Date: 04/26/99 at 21:24:27 From: Arm Sarkissian Subject: Maps I have a math project due. The question is: Demonstrate the mathematics of creating a flat map of a curved object. I am totally stumped. Can anyone help me? Thanks.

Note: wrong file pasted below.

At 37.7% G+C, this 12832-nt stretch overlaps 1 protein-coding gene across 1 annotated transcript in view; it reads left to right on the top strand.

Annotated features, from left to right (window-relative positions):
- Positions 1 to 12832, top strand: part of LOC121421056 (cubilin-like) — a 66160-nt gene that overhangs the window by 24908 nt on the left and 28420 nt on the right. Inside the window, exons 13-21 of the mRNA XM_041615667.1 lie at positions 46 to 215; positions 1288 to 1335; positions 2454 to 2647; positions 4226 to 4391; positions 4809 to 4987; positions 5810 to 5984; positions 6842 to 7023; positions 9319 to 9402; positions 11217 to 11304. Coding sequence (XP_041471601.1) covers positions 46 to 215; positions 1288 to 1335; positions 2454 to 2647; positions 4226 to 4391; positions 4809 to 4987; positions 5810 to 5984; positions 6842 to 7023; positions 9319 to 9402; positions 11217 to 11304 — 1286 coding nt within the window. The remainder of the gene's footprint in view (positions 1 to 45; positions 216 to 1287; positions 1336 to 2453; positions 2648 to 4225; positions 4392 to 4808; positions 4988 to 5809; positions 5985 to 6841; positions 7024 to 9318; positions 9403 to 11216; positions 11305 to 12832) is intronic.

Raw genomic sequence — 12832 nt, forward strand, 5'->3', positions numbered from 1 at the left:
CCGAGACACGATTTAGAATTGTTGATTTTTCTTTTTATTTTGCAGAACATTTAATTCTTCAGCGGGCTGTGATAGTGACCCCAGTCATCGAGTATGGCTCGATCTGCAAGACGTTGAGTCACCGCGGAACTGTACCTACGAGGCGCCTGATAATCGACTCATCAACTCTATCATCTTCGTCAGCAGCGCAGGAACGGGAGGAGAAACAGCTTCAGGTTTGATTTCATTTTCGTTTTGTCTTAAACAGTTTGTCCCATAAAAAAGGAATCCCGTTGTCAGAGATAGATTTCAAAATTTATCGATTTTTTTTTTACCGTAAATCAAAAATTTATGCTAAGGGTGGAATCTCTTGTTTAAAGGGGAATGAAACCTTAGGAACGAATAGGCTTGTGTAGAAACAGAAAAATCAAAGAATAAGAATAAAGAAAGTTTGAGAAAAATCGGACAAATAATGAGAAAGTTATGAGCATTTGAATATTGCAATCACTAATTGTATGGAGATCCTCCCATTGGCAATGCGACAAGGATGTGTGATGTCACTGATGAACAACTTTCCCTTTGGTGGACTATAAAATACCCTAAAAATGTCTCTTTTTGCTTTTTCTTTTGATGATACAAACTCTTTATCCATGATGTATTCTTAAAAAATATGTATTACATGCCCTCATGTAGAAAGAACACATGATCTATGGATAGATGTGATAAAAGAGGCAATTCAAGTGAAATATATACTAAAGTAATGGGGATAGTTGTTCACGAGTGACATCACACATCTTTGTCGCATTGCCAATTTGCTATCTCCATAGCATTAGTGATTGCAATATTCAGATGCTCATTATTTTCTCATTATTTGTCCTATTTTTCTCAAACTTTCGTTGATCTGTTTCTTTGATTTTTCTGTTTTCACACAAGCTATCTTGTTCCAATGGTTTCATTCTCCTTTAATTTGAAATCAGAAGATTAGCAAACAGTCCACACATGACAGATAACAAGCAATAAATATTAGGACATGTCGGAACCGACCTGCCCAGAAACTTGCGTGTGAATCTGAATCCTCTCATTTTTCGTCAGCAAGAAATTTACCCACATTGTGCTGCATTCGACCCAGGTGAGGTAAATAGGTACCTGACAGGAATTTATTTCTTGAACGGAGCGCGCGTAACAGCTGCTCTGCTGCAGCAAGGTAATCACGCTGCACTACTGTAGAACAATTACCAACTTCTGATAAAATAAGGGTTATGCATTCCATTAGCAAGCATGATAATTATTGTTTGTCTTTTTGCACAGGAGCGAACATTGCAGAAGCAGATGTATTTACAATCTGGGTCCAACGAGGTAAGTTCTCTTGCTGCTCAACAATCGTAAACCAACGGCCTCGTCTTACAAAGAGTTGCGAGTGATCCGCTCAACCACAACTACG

Date: 04/27/99 at 11:43:56 From: Doctor Rick Subject: Re: maps Hello, Arm, welcome to Ask Dr. Math! Your topic is called "map projections." It's a fascinating topic; there is a lot that you could say about this, with some nice pictures too. I hope you enjoy learning about it. The basic problem is this: You can't peel an orange and flatten the peel without tearing it. To put it the other way, you can't wrap aluminum foil around a tennis ball without crinkling the foil. There is no one perfect way to make a flat map of the round earth. People have come up with many ways to do the job; each is good for some purposes and really bad for others. Here is one Web site that contains details of lots of map projections. Map Projection Overview Peter H. Dana, Dept. of Geography, University of Texas at Austin http://www.utexas.edu/depts/grg/gcraft/notes/mapproj/mapproj.html You might find this site a little easier to follow: World of the Atlas: Map Projections (Jan-Willem van Aalst) http://is.twi.tudelft.nl/~jwva/atlas/mprojec.htm Neither of these goes into actual mathematical equations for a map projection, as far as I could see, but you might be able to work out a simple example like a cylindrical projection. You'll probably want to go over how latitude and longitude work before you try this. Also see Cynthia Lanius' site: The Mathematics of Cartography http://math.rice.edu/~lanius/pres/map/ - Doctor Rick, The Math Forum http://mathforum.org/dr.math/
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